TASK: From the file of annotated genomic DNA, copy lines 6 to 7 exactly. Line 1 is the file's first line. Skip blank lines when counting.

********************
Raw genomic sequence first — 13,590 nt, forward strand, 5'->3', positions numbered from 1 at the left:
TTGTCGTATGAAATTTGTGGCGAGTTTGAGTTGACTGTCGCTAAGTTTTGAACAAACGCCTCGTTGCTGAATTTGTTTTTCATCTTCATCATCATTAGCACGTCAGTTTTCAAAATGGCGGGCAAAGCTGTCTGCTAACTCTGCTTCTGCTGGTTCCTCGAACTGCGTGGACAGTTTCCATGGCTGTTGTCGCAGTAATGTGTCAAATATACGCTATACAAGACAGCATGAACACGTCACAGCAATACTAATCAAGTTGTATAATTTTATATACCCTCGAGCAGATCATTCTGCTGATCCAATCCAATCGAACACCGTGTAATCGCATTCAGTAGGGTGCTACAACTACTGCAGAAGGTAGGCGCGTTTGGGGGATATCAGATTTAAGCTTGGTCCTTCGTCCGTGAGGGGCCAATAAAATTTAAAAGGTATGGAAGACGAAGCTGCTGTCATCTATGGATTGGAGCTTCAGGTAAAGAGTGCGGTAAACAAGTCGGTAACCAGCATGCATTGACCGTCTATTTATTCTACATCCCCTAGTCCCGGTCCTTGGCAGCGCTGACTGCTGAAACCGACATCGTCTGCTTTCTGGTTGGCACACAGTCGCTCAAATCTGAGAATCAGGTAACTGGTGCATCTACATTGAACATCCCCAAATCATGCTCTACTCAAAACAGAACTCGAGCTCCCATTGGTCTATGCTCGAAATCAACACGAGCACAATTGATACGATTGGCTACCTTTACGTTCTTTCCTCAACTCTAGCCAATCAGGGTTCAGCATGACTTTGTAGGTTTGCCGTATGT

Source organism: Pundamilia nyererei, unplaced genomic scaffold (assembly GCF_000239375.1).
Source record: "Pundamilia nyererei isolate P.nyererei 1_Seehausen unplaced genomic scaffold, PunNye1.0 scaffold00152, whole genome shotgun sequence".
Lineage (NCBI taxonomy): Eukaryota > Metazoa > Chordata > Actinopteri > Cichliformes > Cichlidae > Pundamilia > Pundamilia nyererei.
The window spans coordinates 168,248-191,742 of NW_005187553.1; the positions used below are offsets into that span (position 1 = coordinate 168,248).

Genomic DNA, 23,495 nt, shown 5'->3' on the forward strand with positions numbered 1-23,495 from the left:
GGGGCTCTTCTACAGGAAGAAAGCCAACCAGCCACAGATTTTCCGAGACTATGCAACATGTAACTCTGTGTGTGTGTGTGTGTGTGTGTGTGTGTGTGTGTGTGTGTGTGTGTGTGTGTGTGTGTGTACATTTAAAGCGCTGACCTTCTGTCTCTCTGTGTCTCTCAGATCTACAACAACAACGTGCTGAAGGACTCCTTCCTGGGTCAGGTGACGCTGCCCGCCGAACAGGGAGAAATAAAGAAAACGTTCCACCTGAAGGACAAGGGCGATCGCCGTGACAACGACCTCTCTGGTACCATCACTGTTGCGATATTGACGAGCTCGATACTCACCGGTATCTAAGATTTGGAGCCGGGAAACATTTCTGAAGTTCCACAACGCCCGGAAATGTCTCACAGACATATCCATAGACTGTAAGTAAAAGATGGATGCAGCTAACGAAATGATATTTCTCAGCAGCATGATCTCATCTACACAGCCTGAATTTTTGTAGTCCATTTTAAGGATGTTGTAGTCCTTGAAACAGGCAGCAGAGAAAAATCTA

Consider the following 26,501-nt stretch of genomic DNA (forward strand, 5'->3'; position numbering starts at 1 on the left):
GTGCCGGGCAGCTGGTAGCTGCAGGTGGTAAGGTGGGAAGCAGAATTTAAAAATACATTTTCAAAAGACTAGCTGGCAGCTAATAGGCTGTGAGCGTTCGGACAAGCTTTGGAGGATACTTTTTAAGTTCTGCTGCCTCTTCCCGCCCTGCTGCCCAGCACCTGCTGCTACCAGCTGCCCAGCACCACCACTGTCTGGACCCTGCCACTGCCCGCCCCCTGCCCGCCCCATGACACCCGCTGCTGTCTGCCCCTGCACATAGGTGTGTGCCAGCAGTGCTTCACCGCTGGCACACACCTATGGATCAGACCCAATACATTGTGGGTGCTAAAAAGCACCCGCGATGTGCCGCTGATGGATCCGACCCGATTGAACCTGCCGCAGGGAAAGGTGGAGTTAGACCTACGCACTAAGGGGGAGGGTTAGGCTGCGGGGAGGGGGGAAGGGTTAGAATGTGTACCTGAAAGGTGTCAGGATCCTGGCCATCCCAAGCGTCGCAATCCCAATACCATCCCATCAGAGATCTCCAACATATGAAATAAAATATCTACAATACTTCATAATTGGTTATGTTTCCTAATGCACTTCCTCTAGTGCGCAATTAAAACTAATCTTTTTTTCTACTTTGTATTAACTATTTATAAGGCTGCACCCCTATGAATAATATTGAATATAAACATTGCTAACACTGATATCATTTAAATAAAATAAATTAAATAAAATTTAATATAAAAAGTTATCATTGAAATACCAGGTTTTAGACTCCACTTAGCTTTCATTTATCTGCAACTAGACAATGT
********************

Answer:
The window spans coordinates 168,248-191,742 of NW_005187553.1; the positions used below are offsets into that span (position 1 = coordinate 168,248).

Genomic DNA, 23,495 nt, shown 5'->3' on the forward strand with positions numbered 1-23,495 from the left: